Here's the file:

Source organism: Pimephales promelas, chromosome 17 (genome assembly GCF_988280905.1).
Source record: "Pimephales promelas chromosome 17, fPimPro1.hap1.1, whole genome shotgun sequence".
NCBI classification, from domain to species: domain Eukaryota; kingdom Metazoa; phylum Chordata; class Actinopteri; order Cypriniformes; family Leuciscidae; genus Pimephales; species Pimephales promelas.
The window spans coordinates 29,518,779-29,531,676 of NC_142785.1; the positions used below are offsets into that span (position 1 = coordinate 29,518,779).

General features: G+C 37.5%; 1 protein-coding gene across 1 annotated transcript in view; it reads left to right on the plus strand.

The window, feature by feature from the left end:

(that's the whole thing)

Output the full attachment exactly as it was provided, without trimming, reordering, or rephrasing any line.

Source organism: Pimephales promelas, chromosome 17 (genome assembly GCF_988280905.1).
Source record: "Pimephales promelas chromosome 17, fPimPro1.hap1.1, whole genome shotgun sequence".
NCBI classification, from domain to species: domain Eukaryota; kingdom Metazoa; phylum Chordata; class Actinopteri; order Cypriniformes; family Leuciscidae; genus Pimephales; species Pimephales promelas.
The window spans coordinates 29,518,779-29,531,676 of NC_142785.1; the positions used below are offsets into that span (position 1 = coordinate 29,518,779).

General features: G+C 37.5%; 1 protein-coding gene across 1 annotated transcript in view; it reads left to right on the plus strand.

The window, feature by feature from the left end: